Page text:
Who Was Hirohito?
Japanese Emperor Hirohito was made crown prince at age 15. The level of his involvement with Japan's military during World War II has remained debatable, though he announced the country's surrender to the Allied Forces in 1945. After the war, the new constitution drafted by the United States transformed Japan into a constitutional monarchy so that sovereignty lay with the people instead of the emperor. Hirohito died in Tokyo on January 7, 1989. His son, Akihito, succeeded him.
Hirohito, was born Michinomiya Hirohito on April 29, 1901, in the Aoyama Palace in Tokyo, Japan. He was the first son of Crown Prince Yoshihito (later Emperor Taisho) and Princess Sadako (later Empress Teimei). As a child, Hirohito was separated from his parents, as was custom, and given an imperial education at the Gakushuin School, also known as the Peers' School. He later attended a special institute which conditioned him to become emperor and was formally given the title of crown prince on November 2, 1916. Years later, in 1921, he became the first crown prince of Japan to travel abroad and study, voyaging to Europe.
In November 1921, shortly after his return to Japan, Hirohito was appointed acting ruler of Japan due to his father's failing health. On January 26, 1924, he married Princess Nagako (later Empress Nagako), a distant cousin of royal blood. The couple would eventually have seven children.
On December 25, 1926, following the death of his father, Hirohito succeeded him as emperor, taking the 124th Chrysanthemum Throne. He was given the title "Showa" ("Enlightened Peace") and was formally known as Showa Tenno.
Shortly after Hirohito's induction as emperor, Japan found itself in a state of unrest. While his reign saw an incredible amount of political turmoil, he remained a gentle man who allegedly had limited influence over the military and its politics. Soon, the military began to revolt, resulting in the assassination of many public officials, including Prime Minister Inukai Tsuyoshi.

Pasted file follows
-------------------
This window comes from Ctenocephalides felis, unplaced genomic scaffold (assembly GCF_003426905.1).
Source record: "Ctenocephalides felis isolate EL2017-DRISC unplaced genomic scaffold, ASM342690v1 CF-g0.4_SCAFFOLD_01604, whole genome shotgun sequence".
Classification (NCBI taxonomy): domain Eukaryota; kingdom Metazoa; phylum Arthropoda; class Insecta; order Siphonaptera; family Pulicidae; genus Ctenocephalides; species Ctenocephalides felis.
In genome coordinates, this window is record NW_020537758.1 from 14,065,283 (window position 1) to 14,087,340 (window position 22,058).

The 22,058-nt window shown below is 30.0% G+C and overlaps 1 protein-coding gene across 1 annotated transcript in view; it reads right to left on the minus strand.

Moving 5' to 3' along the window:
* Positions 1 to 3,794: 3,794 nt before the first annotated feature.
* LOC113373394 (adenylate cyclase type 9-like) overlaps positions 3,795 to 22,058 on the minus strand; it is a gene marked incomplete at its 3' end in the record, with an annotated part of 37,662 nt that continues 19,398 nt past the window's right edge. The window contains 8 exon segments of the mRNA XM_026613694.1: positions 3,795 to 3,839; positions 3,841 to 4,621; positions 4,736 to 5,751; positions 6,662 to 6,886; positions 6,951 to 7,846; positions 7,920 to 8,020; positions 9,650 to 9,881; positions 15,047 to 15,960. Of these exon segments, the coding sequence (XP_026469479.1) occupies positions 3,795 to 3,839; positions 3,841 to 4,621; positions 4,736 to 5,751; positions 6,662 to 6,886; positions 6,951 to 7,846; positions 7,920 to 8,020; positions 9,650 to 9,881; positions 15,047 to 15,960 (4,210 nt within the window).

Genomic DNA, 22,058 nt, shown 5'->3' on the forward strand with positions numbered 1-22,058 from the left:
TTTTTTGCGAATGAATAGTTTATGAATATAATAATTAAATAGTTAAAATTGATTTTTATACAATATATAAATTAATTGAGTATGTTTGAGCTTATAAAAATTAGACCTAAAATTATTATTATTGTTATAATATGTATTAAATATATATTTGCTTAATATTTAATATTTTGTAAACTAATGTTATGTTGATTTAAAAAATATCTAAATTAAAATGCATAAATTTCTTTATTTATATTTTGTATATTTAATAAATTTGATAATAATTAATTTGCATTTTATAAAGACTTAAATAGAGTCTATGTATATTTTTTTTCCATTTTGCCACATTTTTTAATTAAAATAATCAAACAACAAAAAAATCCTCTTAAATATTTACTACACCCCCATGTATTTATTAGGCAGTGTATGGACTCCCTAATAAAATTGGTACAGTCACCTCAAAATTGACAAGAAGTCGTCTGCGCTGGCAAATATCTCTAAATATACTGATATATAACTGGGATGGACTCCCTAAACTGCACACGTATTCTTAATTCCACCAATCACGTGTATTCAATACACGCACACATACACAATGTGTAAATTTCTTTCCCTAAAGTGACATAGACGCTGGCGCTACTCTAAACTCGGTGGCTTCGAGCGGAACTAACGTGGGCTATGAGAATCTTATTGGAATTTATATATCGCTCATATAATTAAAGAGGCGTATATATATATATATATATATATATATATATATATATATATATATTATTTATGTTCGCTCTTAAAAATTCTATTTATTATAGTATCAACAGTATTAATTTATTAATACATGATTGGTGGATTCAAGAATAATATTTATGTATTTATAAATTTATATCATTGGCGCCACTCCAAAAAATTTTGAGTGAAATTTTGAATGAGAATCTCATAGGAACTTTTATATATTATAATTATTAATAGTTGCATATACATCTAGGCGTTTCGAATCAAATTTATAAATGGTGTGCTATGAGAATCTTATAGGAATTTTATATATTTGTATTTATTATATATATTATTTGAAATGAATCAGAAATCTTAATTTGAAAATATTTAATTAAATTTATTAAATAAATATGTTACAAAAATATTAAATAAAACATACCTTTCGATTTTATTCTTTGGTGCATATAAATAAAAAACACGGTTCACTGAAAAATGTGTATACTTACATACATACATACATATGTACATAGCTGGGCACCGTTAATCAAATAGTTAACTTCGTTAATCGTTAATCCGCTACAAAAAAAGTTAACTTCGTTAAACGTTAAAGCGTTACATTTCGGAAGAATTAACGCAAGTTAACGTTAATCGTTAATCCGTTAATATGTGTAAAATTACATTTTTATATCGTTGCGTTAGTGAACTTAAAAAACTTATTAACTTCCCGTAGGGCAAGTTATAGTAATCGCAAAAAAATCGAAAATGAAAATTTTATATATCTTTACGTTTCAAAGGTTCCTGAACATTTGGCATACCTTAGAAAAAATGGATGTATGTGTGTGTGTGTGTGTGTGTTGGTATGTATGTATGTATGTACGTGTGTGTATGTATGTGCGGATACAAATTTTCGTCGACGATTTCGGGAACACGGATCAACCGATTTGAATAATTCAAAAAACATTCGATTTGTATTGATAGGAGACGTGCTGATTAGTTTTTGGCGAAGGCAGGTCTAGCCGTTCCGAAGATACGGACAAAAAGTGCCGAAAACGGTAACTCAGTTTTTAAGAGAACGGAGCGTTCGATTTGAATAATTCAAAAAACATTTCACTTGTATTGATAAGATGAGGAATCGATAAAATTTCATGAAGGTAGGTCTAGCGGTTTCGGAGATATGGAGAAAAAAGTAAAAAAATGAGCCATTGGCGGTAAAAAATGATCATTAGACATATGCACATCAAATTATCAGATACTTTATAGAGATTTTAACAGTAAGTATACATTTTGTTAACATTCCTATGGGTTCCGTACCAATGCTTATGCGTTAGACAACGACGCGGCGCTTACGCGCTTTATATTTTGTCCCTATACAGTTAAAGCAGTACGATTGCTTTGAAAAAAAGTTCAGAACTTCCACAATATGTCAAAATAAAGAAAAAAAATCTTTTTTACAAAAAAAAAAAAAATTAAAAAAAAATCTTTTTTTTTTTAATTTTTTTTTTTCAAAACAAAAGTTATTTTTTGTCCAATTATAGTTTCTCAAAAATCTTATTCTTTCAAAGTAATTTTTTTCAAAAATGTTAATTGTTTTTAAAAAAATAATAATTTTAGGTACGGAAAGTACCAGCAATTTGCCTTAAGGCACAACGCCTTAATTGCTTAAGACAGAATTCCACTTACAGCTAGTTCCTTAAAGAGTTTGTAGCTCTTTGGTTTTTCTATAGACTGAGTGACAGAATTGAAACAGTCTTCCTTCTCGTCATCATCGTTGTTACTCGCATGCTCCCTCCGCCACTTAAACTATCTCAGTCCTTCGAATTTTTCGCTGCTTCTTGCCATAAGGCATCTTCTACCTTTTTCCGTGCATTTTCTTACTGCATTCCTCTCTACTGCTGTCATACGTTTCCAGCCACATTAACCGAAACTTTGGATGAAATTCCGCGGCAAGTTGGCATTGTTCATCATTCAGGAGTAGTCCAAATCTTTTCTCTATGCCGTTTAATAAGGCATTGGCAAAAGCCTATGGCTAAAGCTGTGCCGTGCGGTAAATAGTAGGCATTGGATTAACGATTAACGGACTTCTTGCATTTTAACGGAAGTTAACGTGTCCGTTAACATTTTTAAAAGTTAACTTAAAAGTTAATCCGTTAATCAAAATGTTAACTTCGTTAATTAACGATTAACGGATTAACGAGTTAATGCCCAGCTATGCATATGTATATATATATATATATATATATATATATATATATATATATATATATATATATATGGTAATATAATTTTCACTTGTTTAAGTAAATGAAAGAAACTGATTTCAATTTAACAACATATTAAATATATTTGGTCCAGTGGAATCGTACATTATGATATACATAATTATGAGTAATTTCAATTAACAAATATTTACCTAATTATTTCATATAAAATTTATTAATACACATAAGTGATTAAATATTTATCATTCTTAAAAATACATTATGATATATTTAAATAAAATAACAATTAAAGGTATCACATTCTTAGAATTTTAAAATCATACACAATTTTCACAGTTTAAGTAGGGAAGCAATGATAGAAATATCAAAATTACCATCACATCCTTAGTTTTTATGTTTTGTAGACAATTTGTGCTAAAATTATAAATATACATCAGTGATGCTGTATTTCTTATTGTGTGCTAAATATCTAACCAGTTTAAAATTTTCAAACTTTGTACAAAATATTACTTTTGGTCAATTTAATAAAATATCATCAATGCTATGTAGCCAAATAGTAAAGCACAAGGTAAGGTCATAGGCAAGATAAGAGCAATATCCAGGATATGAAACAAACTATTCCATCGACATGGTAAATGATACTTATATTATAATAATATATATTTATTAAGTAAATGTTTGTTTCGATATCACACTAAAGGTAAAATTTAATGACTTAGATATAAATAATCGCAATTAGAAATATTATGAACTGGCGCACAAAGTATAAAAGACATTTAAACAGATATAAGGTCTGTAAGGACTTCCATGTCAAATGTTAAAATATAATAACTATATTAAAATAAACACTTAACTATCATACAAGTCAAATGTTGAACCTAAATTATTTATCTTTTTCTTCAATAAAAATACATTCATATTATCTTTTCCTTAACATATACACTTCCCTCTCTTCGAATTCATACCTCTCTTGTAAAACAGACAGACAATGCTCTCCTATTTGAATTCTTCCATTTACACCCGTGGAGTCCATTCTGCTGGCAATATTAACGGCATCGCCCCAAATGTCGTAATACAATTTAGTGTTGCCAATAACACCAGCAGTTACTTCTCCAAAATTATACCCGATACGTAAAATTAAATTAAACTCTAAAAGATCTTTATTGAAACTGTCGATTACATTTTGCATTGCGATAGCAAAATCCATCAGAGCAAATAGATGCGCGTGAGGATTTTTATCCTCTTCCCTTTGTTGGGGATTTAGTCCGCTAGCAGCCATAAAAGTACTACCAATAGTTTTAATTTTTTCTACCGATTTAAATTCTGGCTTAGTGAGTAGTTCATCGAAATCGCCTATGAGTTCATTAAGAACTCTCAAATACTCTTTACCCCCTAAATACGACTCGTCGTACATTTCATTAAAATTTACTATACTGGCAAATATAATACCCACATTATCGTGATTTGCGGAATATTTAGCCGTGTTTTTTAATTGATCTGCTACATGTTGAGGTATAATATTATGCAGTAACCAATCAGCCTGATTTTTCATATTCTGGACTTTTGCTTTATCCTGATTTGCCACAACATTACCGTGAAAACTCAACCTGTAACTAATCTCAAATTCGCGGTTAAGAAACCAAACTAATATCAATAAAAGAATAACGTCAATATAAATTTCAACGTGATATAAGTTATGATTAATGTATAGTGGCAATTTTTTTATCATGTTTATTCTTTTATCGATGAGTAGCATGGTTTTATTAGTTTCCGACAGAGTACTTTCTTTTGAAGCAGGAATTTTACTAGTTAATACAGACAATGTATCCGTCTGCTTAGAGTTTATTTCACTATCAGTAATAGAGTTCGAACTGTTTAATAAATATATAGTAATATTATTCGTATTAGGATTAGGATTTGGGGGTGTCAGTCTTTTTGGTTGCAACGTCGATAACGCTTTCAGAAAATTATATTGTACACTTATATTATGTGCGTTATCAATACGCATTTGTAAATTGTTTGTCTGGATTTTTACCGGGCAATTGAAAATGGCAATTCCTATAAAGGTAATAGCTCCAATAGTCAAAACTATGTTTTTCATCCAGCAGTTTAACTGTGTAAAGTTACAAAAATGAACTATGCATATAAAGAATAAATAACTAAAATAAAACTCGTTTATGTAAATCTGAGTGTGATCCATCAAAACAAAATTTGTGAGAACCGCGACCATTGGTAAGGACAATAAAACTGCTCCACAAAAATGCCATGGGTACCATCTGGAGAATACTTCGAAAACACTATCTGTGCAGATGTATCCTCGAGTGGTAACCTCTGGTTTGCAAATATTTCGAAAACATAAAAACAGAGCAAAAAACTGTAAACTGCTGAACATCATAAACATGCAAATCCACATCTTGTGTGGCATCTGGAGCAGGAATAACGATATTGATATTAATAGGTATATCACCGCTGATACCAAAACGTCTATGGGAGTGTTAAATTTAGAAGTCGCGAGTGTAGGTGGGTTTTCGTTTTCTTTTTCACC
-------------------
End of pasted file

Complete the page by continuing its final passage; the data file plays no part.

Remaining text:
Hirohito was a reluctant supporter of the occupation of Manchuria, which led to the second Sino-Japanese War. Japan's military subsequently became more aggressive and implemented policies reflecting that stance, which eventually led to the country's allegiance with WWII's Axis Powers and the attack on Pearl Harbor. Hirohito was said to be unenthusiastic about Japan's involvement in the war but was often pictured in uniform to show his support. Lingering controversy has remained about his true role in Japan's armed operations during this era.
Surrender and New Constitution
In September 1945, following the atomic bombings of Hiroshima and Nagasaki, Hirohito broke the precedent of imperial silence and announced the nation's unconditional surrender to the Allied Forces. Japan lost 2.3 million soldiers and an estimated 800,000 civilians in WWII. General Douglas MacArthur, who was made Allied commander, was sent to Japan to oversee its rehabilitation. The country found itself occupied for years by the United States, who introduced democratic reforms.
While many wanted Hirohito to be tried as a war criminal, MacArthur made a bargain with the emperor that included the implementation of a new Japanese constitution and the denouncement of imperial "divinity." Thus, Hirohito became a democratic figurehead, with the country eventually attaining political stability and becoming an economic leader.
Later Years and Death
Until his death, Hirohito remained an active figure in Japan, even after his divinity was revoked. He acted as head of state and played an important role in rebuilding Japan's image to the rest of the world. He also focused on his love of marine biology, a subject on which he wrote several books.
On January 7, 1989, Hirohito died of cancer at the place of his birth: Aoyama Palace in Tokyo. His son Akihito succeeded him to the throne.
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